Earl: Anecdotal information, John Paul. Do you want us to bring up Kent Hovind as a mainstream creationist example?
     
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    HELEN

    The simple fact that a mention of God can lead to a teacher being
    disciplined, transferred, or even fired might be just a wee bit of
    evidence that evolution presented in the classroom is presented as
    making a deity of any sort absolutely unnecessary and more of a 'refuge'
    for the 'ignorant' than anything else. The kids get the message loudly
    and clearly: evolution means God is either not real or so marginalized
    He might as well not be real. He certainly is not the God of the Bible
    or of any religion believing in a Creator God!

    And as loudly as the theistic evolutionists holler, the fact of the
    matter is that if their god is relegated to a sort of divine spark at
    the beginning who had nothing further to do but watch an almost endless
    parade of death and suffering while men were evolving, then their god is
    not a god that anyone who takes the Bible or the Q'ran or even the Vedas seriously
    would accept. The kids recognize this, too. Evolution means no
    god. Evolution means time, chance, mutations, and natural selection.
    Evolution means they are cosmic accidents of no intrinsic value.
    Evolution means there is no reason for any standard of behavior other
    than that which they choose to adopt for any given time in their lives.

    They are not dummies. They understand very clearly what it all means.
    It does not matter how much protest they hear from "authorities" in the
    matter. Logic is logic and the students are perfectly capable of going
    from point A to point B.

    They know evolution, as it is presented, is not only godless, but ranges
    anywhere from "indicates" to "requires" godlessness.
     
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    JOE MEERT

    JM: Gee, Helen I am an atheist and I discuss God in my classroom all the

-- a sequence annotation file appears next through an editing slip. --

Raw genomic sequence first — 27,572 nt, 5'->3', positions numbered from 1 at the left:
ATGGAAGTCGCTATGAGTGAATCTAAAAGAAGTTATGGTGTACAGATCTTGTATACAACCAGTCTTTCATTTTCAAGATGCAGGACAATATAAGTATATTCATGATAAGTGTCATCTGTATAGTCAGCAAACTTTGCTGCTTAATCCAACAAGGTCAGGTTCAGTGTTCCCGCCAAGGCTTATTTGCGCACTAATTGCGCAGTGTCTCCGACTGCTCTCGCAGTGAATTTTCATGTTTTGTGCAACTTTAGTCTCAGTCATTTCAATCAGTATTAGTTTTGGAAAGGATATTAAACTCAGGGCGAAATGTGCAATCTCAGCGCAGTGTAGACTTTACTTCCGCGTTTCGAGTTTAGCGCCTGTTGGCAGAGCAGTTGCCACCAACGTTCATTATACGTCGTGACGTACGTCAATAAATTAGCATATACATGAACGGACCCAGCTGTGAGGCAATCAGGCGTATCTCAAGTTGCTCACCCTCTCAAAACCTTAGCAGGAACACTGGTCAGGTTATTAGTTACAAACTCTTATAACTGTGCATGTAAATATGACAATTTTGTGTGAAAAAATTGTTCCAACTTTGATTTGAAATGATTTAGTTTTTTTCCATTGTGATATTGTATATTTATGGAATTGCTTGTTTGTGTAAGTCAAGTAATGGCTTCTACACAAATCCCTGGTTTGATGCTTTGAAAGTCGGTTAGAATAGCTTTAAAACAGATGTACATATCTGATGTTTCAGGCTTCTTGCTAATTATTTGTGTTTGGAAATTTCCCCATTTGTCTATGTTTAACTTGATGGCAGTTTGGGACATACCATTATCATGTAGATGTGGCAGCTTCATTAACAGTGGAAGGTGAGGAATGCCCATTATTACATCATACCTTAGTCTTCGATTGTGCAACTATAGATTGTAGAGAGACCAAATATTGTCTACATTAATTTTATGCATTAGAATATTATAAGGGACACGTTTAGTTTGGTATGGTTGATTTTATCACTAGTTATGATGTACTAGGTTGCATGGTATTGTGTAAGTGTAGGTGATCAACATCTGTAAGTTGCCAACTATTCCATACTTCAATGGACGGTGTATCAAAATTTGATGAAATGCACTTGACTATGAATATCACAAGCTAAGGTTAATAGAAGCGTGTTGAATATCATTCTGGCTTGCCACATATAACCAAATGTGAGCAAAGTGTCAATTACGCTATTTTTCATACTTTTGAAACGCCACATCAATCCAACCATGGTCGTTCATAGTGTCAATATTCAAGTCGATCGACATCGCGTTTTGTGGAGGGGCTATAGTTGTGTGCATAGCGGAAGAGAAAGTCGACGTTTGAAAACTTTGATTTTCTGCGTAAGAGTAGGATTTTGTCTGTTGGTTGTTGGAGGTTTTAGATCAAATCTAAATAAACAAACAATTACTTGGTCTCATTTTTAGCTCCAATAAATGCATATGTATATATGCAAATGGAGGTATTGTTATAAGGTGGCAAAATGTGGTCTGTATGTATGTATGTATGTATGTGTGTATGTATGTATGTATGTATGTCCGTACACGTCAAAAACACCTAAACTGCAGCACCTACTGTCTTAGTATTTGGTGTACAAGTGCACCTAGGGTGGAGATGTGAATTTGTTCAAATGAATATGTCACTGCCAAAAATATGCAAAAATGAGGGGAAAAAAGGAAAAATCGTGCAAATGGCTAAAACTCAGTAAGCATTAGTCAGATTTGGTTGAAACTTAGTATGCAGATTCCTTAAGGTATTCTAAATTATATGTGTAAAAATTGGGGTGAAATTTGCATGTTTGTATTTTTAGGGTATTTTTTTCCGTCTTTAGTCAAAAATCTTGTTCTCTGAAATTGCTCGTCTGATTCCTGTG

time. I've never been fired, disciplined or transferred yet! I also
    don't agree with your assertion that God is marginalized or trivialized
    during education. In Science, the subject of God is brought up from
    time to time in my course and I always point out that ones religious
    beliefs are a personal choice and it is not my business to alter ones
    religious beliefs. I also tell them that an honest approach to science
    means that God is left out of the discussion, not because he does not
    exist or does exist, but because science is about a naturalistic
    explanation for how things work. Many, many many scientists are deeply
    religious (in fact, I suspect they clearly outnumber atheists) and I
    don't know of any of them who think that an old earth on which evolution
    happens either marginalizes or trivializes their God. In fact, I heard
    one the other night say that evolution shows that God is constantly
    creating. It is the young earth creationists who argue that he did it
    once and is just sitting back now.
     
  19. Administrator2

    Administrator2
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    KEVIN KLEIN

    Prof. Kenneth Miller of Brown University has a rather interesting summary of
    his participation in the recent Ohio ID debate on his web site at:

    http://www.millerandlevine.com/km/evol/debate.html

    One passage that I found particularly illuminating regarding the tactics of
    ID defenders: